ABSTRACT

Second-order wave effects in floating offshore wind turbines (FOWTs) are consistently under-estimated by mid-fidelity modeling software when compared to experimental data. This research focuses on tuning second-order FOWT hull motions using a parametric study with new features in OpenFAST. The tuning method concentrates on the New England Aqua Ventus (NEAV) VolturnUS semisubmersible hull for a 50-year wave case. The proposed method greatly improves the VolturnUS second-order response when compared to baseline hydrodynamic models.

INTRODUCTION

As climate change and energy security prompt a transition to decarbonized energy, more sources of reliable, local renewable energy are needed. As 40% of the US population lives in coastal counties, offshore wind turbines are an ideal energy source to support this transition (NOAA 2018). Specifically, floating offshore wind turbines (FOWTs) are key for approximately two-thirds of the US offshore wind energy potential due to deep waters off the US coastline (Office of Energy Efficiency and Renewable Energy 2022).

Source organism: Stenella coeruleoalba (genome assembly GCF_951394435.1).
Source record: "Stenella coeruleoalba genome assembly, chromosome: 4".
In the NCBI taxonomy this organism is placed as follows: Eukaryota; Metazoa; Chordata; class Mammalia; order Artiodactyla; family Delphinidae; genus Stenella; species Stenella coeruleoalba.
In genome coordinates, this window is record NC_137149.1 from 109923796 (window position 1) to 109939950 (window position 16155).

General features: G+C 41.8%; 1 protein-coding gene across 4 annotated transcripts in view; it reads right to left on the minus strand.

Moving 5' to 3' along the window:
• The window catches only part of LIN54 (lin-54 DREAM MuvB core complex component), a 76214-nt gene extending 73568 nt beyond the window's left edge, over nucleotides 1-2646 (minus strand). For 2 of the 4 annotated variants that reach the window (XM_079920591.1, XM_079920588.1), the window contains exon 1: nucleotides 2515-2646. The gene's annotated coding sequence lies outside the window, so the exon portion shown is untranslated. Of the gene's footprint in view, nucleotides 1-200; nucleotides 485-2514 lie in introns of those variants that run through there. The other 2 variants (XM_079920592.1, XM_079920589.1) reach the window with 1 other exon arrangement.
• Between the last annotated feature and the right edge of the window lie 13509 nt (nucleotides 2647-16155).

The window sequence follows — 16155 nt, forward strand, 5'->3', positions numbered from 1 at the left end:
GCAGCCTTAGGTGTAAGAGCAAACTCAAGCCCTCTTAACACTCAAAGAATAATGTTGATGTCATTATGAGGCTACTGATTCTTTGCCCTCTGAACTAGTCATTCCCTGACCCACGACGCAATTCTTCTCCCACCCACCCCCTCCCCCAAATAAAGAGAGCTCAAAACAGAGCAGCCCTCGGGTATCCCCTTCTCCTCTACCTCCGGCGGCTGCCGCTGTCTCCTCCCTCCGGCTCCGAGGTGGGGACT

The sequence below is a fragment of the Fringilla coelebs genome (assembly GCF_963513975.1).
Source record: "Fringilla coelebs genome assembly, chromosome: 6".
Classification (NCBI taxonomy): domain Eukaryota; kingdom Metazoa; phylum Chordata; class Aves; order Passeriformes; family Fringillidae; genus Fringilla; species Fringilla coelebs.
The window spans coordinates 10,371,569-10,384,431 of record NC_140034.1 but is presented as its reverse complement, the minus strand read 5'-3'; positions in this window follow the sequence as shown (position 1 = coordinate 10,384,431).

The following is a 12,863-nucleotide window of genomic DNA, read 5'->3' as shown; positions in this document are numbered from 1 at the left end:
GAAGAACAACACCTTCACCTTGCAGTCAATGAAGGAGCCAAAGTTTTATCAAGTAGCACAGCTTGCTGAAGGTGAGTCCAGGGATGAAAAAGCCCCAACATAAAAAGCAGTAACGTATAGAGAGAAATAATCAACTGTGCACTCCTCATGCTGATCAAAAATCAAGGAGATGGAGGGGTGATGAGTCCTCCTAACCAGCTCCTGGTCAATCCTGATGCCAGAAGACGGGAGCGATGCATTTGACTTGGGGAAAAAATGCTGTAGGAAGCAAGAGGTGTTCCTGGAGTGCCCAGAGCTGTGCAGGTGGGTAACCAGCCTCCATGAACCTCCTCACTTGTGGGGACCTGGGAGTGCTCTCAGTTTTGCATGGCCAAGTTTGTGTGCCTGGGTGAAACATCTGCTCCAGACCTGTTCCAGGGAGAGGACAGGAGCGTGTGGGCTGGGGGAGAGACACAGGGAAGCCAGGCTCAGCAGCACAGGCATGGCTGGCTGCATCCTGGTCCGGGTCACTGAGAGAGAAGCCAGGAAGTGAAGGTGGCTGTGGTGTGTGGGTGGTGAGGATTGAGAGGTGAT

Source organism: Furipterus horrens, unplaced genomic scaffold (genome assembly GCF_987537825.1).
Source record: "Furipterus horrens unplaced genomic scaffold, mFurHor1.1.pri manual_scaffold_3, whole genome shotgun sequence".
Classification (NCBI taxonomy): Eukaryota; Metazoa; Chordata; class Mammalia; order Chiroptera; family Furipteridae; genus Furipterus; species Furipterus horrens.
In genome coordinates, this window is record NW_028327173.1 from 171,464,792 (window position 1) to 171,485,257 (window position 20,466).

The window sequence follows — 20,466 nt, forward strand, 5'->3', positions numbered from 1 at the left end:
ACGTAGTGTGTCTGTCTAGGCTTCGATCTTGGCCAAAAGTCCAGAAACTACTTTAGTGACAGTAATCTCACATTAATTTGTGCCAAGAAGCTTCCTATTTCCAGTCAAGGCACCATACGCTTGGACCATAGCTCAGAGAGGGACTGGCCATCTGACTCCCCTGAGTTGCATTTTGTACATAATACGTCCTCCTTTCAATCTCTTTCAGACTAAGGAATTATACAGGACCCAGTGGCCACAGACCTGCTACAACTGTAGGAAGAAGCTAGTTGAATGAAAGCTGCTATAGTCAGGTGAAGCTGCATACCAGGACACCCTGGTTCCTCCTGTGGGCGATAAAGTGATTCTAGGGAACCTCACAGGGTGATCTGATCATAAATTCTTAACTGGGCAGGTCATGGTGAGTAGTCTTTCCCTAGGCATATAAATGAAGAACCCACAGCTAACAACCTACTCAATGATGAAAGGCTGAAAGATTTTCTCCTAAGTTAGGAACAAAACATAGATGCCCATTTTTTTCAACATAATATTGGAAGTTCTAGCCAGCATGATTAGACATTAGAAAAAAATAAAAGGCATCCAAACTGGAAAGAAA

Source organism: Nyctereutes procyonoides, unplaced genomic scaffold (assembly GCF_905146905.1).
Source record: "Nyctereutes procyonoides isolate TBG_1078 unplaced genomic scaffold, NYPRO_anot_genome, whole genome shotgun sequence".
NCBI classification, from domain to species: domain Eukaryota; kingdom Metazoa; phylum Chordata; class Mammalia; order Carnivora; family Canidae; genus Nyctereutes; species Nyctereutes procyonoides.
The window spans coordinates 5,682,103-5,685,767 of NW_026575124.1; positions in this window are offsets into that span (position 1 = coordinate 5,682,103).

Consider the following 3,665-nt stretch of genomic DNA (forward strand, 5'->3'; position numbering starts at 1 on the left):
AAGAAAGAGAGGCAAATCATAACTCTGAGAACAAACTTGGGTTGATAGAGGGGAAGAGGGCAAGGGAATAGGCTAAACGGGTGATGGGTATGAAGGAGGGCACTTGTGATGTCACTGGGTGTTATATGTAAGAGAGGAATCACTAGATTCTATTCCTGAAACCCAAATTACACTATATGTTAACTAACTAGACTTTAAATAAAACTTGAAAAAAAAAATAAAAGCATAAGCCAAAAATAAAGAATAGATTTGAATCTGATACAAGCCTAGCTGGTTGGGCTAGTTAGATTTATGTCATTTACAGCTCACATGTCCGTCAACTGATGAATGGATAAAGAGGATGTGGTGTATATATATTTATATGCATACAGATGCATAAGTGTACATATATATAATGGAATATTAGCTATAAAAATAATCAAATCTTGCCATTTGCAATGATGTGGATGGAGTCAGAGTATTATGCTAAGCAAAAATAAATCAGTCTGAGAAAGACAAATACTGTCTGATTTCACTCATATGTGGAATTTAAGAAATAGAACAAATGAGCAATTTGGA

FOWT hull designs have largely borrowed from floating offshore structure designs created for the oil and gas industry, and the hydrodynamics of these oil and gas platforms has been extensively studied through mathematical models, simulations, scale model testing, and ocean testing (Burke 1970; Zhu and Jinping 2011; Watts and Faulkner 1968; Odijie, Wang, and Ye 2017). Three-column semisubmersibles like the design of the platform in this study have existed for over 50 years, such as the Sedco-135 platform and more recently the ATP Titan MiniDOC 3 platform (Pounds and Zaruby 1966; Odijie 2017). This testing has greatly informed the design and testing of FOWTs. However, oil and gas platform hulls differ from FOWT hulls in many ways that affect the hull motion. For example, viscous effects are more important for FOWTs due to the smaller characteristic lengths of the submerged structural components as compared to oil and gas hulls (Roald, Jonkman, Robertson, and Chokani 2013). Therefore, FOWT designs require further modeling research and model testing.

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